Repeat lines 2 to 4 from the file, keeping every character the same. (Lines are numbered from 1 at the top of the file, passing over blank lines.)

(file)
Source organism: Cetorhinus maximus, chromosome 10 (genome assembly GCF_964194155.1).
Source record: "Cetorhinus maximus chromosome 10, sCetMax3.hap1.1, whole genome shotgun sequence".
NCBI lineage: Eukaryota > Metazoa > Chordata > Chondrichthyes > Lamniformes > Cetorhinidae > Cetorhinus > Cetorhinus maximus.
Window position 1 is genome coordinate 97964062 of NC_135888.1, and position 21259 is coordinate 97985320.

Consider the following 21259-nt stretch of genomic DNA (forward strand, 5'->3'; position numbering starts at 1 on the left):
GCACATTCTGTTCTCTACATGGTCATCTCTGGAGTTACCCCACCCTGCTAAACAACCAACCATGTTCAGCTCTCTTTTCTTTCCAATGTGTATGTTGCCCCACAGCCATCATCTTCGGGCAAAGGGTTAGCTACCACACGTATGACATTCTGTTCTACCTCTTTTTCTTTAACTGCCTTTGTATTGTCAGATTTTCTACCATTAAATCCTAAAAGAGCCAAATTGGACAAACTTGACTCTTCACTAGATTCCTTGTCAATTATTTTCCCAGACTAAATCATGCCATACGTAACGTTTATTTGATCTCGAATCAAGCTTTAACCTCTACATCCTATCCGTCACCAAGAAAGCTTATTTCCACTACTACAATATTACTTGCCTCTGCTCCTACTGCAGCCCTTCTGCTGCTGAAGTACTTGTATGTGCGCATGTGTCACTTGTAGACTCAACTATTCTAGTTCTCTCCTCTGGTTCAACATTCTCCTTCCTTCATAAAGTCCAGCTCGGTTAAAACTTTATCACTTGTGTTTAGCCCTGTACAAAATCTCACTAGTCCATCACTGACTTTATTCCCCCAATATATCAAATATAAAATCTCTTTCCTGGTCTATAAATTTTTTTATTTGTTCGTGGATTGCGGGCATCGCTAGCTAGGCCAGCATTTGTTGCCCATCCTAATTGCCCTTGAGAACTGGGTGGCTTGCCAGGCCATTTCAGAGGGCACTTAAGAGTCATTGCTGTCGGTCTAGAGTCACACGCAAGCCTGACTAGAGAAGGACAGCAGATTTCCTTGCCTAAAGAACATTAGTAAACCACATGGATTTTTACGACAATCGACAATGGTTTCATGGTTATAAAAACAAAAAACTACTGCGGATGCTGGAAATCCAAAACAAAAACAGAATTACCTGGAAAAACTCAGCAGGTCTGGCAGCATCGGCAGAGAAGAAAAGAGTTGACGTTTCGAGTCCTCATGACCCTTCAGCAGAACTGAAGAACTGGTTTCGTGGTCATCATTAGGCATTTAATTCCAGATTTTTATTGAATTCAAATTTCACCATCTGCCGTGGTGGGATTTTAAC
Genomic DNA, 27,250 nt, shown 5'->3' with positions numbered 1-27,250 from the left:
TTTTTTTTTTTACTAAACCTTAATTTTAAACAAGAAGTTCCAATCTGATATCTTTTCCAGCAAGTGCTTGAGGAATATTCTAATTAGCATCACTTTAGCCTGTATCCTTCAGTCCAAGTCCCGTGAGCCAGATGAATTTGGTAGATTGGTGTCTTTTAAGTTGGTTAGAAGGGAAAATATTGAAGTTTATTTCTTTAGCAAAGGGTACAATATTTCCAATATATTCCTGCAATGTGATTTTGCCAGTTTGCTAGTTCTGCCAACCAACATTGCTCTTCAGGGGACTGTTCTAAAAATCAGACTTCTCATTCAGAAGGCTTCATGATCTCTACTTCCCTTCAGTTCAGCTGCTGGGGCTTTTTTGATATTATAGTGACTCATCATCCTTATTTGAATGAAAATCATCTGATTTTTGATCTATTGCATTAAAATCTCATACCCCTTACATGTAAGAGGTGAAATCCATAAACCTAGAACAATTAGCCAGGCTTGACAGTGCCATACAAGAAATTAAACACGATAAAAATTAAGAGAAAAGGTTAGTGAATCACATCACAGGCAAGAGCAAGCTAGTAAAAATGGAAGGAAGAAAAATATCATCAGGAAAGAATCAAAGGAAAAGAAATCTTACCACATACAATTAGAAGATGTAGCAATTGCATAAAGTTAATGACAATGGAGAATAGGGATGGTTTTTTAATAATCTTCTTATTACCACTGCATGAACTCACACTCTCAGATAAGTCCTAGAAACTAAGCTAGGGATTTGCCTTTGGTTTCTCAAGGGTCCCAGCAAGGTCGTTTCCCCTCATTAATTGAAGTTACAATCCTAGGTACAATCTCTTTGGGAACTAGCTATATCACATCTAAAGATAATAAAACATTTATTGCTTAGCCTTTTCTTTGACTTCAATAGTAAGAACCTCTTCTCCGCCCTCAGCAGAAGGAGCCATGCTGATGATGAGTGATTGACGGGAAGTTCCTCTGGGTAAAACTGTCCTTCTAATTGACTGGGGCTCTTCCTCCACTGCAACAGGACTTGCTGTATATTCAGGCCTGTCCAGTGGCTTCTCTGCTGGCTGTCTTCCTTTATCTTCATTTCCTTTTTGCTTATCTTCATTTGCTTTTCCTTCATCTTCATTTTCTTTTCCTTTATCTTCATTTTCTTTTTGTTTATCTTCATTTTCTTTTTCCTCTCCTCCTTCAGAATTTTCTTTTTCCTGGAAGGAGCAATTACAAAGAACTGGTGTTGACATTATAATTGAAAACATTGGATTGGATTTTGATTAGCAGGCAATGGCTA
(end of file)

Source record: "Cetorhinus maximus chromosome 10, sCetMax3.hap1.1, whole genome shotgun sequence".
NCBI lineage: Eukaryota > Metazoa > Chordata > Chondrichthyes > Lamniformes > Cetorhinidae > Cetorhinus > Cetorhinus maximus.
Window position 1 is genome coordinate 97964062 of NC_135888.1, and position 21259 is coordinate 97985320.